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Industry News: Amazon to Close Its Physical Bookstores

On March 2, Amazon announced plans to close its brick-and-mortar bookstores in the United States and Great Britain, including Amazon Books.

The announcement will affect Amazon’s 24 physical bookstores across 13 states—Arizona, California, Colorado, the District of Columbia, Illinois, Maryland, Massachusetts, New Jersey, New York, Oregon, Tennessee, Texas, and Washington, Amazon’s home state.

Tech Crunch reported that Amazon’s decision “follows a couple of years that have made in-person retail more challenging for everyone, as the COVID pandemic sent more consumers online as foot traffic to local stores declined.” It also speculated that the decision might have been in response to increasing demands among Amazon workers. On March 1, Business Insider reported that retail workers at Amazon Fresh grocery stores in Seattle sent Amazon leadership a list of 25 demands, including a $25 an hour starting wage and the right to unionize.

“Shutting down dozens of physical stores immediately after such demands seems to send a chilling message to all Amazon retail workers that the company doesn’t value its physical retail business,” Tech Crunch’s Sarah Perez reported.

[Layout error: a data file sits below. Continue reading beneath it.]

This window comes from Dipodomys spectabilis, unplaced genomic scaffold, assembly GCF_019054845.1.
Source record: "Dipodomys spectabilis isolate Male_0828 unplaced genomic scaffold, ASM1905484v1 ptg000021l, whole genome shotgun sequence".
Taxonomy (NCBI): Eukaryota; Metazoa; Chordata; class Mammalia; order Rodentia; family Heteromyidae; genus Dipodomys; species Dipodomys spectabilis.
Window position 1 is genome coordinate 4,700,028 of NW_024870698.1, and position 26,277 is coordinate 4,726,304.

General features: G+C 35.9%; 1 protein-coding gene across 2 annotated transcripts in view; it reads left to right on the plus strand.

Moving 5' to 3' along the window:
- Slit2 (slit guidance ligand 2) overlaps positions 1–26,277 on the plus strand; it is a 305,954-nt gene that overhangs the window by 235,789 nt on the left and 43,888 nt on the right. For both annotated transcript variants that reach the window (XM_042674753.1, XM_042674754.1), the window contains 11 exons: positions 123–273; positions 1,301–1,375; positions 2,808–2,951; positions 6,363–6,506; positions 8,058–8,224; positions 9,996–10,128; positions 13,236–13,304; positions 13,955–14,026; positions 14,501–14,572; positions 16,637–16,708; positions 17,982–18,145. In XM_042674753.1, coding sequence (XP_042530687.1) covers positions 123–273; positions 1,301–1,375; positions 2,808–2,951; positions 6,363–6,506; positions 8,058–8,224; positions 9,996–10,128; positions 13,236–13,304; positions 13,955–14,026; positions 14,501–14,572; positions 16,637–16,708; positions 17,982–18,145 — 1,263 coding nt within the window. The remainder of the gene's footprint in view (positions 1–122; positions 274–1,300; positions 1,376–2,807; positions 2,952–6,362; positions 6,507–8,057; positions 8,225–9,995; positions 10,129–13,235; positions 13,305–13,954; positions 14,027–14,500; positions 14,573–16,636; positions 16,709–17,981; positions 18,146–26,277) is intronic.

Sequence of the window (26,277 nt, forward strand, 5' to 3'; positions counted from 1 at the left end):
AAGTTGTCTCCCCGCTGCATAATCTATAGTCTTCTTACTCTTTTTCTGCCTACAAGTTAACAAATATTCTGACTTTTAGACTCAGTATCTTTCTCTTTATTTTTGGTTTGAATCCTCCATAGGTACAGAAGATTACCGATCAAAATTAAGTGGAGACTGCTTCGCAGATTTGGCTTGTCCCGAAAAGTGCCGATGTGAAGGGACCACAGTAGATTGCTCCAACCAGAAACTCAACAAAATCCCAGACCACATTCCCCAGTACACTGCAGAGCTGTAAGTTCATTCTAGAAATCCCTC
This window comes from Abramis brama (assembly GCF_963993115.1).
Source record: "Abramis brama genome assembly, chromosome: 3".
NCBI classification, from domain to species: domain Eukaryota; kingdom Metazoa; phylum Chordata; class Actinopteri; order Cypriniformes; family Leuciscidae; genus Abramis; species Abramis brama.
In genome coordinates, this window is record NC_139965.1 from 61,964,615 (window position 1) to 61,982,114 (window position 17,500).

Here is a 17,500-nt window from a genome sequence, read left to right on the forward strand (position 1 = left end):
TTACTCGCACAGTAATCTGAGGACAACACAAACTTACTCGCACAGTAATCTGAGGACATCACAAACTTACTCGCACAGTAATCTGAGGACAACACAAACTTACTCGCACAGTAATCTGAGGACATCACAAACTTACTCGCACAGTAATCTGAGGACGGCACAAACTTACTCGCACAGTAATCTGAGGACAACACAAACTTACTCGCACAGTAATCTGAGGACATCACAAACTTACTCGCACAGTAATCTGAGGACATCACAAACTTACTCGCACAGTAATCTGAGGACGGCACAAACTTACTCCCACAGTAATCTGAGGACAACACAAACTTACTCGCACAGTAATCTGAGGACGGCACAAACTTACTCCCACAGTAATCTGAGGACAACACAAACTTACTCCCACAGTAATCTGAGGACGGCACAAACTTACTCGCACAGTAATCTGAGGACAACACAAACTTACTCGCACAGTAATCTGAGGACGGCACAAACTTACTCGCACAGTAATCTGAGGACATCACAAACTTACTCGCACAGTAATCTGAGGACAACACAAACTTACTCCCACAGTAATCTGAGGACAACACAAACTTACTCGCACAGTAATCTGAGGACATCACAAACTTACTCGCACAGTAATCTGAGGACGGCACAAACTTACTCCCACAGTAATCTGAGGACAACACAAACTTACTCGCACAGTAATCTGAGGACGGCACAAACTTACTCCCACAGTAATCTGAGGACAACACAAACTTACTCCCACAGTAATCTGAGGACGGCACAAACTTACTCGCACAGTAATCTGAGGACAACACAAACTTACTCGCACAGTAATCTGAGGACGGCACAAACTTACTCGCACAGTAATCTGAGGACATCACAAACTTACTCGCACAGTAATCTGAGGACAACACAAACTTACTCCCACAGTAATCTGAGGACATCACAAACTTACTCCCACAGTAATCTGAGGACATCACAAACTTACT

However, industry analyst Michael Pachter of Wedbush Securities claimed Amazon’s decision to close down its physical bookstores was wise as the idea that Amazon would “attract brick-and-mortar book shoppers was as bad a match as electric car maker Tesla Inc opening gas stations.”

While Amazon continues to control approximately 50 percent of the American book market and 80 percent of online book sales, the ABA reported a 49 percent growth in the number of independent booksellers, from 1,651 in 2009 to 2,470 in 2018.

Independent bookstores have certainly experienced a decline in revenues over the course of the pandemic. Still, as independent bookstores successfully transform into important community spaces and directly benefit from the proceeds that returns to them, Amazon seems to have recognized that selling books out of brick-and-mortar stores may not be the best strategy for them.